Somewhat more particularly relative to the motor 16, it will be noted that the lowermost end of spindle shaft 14, which attaches to the rotor hub 50, is shielded and in fact sealed from the interior of support frame 30. Preferably, this may be accomplished by a chevron-type seal 72 which seats in a recess formed in the top of the rotor hub 50 and which has a snug, press-type fit on the shaft 14. Chevron seal 72 has an upwardly directed top lip portion which wipes against the underside of a lower cover 74 which closes the bottom of the support frame 30, the cover having an opening for shaft 14 which is only slightly larger than the diameter of the shaft itself. Between the cover and the bottom of support frame 30, a yieldable 76 preferably helps seal the interior of the support frame. Chevron seal 72 is preferably a lubricous, resilient member such as a suitable polymeric material, most preferably, a PTFE -filled Neoprene (for example, 10 percent filled). The entire bottom extremity of the motor is preferably sealed from the exterior by a closure boot 78, which may advantageously be a desired semi-rigid plastic, held in place by a peripheral clamp 80 which angularly contracts the boot about an inner collar 82 held in place by the screws 31 mentioned previously. The bottom extremity of spindle shaft 14 preferably is connected to a mercury-filled wiper contact 84, which is seated within a recess fixture 86 mounted to the underside of the motor bottom plate 52. The mercury wiper contact is a known, commercial device for electrically grounding a rotating part, and consists basically of a mercury-filled cup within which rotates a cone member.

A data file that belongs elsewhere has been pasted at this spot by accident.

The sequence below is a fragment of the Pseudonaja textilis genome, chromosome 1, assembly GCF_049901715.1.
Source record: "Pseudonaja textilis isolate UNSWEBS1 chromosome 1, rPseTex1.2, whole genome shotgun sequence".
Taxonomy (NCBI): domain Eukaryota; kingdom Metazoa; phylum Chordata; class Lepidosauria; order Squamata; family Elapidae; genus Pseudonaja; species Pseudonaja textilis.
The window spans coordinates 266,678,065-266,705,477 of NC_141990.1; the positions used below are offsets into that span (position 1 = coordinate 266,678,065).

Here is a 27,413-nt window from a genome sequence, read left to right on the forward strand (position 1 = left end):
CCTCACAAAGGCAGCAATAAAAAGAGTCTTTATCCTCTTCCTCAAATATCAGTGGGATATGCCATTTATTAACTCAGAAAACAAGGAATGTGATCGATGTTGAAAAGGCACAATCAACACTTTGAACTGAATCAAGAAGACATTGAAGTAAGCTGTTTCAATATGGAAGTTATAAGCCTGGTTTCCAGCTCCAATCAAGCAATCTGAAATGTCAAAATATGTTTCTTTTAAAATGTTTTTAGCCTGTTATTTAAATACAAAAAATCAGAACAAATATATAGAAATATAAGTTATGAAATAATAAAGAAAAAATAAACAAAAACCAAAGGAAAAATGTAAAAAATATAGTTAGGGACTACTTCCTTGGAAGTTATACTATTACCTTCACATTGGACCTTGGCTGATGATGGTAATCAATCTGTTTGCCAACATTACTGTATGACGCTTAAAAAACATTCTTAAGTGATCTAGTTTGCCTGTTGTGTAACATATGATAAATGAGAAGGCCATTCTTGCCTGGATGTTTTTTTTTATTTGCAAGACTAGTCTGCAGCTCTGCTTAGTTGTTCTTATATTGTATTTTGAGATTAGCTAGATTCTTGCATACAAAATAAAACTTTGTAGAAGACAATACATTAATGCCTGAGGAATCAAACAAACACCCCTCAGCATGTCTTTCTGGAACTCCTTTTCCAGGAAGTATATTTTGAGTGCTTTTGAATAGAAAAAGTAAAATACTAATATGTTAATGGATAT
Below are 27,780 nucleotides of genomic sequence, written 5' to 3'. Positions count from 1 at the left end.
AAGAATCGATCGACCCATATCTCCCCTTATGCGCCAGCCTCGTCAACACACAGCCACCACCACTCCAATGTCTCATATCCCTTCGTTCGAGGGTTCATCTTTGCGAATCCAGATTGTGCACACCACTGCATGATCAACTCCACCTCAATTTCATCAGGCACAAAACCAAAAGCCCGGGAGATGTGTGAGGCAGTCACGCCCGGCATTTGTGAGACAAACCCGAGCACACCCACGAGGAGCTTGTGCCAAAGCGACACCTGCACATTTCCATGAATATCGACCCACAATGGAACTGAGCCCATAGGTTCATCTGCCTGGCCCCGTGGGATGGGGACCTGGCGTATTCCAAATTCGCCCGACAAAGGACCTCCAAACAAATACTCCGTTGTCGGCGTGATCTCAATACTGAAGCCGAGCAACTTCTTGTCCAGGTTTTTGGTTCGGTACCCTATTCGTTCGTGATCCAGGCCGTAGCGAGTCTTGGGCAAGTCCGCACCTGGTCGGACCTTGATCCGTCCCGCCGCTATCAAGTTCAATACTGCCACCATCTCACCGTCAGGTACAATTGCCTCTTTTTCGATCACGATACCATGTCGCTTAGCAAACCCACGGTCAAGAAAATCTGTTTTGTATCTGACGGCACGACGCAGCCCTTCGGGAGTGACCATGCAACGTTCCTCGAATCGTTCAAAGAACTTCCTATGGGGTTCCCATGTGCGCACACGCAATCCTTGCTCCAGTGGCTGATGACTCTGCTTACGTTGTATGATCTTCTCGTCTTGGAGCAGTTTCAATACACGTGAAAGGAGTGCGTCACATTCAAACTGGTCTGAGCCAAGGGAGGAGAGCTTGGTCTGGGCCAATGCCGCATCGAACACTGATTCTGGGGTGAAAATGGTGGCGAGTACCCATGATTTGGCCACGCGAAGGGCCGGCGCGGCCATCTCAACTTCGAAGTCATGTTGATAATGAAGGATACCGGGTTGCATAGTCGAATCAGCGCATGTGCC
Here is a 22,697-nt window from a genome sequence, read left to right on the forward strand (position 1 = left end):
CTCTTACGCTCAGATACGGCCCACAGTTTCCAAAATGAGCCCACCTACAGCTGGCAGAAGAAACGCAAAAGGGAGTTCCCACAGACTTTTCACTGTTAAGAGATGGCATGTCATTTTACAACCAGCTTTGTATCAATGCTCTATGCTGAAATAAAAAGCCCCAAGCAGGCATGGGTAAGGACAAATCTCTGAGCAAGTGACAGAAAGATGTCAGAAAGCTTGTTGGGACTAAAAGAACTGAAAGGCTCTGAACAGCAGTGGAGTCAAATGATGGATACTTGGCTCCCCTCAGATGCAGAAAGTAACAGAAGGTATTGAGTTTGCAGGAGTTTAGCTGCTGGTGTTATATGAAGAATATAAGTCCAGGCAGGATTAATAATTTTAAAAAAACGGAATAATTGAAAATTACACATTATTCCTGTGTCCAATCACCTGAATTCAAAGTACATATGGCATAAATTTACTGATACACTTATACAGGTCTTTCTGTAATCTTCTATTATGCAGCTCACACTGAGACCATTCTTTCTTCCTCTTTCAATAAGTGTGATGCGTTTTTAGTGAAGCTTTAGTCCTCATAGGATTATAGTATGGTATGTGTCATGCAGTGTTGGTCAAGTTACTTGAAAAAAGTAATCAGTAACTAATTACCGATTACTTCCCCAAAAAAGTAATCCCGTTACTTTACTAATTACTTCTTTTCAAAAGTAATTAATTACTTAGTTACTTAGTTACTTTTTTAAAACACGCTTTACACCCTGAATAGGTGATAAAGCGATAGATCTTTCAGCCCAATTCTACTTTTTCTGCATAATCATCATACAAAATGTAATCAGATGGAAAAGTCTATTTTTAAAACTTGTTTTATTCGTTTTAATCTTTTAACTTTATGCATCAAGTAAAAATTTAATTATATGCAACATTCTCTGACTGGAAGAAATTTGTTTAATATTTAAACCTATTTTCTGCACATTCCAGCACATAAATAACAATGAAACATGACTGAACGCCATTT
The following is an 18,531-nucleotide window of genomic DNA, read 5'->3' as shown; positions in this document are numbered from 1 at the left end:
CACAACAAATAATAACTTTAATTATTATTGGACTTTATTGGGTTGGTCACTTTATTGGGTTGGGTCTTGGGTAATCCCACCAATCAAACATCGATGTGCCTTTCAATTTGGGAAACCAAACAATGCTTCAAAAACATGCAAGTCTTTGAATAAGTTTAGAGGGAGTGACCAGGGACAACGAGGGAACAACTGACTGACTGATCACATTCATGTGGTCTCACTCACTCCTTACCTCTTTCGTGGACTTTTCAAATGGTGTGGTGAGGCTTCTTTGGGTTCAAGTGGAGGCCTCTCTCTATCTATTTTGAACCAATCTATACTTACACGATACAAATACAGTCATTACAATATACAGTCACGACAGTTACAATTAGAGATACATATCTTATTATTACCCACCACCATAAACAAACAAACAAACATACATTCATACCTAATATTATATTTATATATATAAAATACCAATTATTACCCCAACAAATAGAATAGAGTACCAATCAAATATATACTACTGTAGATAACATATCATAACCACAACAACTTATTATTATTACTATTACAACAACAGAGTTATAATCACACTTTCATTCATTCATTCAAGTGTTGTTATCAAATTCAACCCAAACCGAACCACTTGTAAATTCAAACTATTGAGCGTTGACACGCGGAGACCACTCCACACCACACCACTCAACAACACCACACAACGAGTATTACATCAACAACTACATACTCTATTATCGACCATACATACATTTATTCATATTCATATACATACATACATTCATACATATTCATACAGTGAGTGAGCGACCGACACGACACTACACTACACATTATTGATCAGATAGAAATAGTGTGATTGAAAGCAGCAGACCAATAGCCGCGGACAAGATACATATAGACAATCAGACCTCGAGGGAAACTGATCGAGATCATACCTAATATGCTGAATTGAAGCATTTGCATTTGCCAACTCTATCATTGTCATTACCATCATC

Depending upon particular factors involved, the sealing measures just described, and particularly the chevron shaft seal 72, can be very important from the standpoint of long-term operating satisfaction. This is because in a direct-coupled motor and spindle construction on the type described, brushes used in the drive motor will, practically as an inherent part of their nature, produce small dust or dirt particles as the brushes degrade through use. An accumulation of even a small amount of such particles on the recording disc, or present in the air flowing over the surfaces of the disc, may produce a significant adverse effect on the quality of recording achieved, and is therefore to be prevented if at all possible. Due to the action of the impeller vanes 60 carried on the bottom of the impeller unit 12, such particles could, if not otherwise sealed or other measures taken, naturally be drawn upwardly along the spindle and impelled outwardly, directly over the recording disc, particularly since the impeller vanes will produce a low-pressure region at the bottom portion of the spindle shaft, directly above the area of the motor. The sealing measures described have been found to produce a very significant favorable effect toward the elimination or reduction of such dust particles.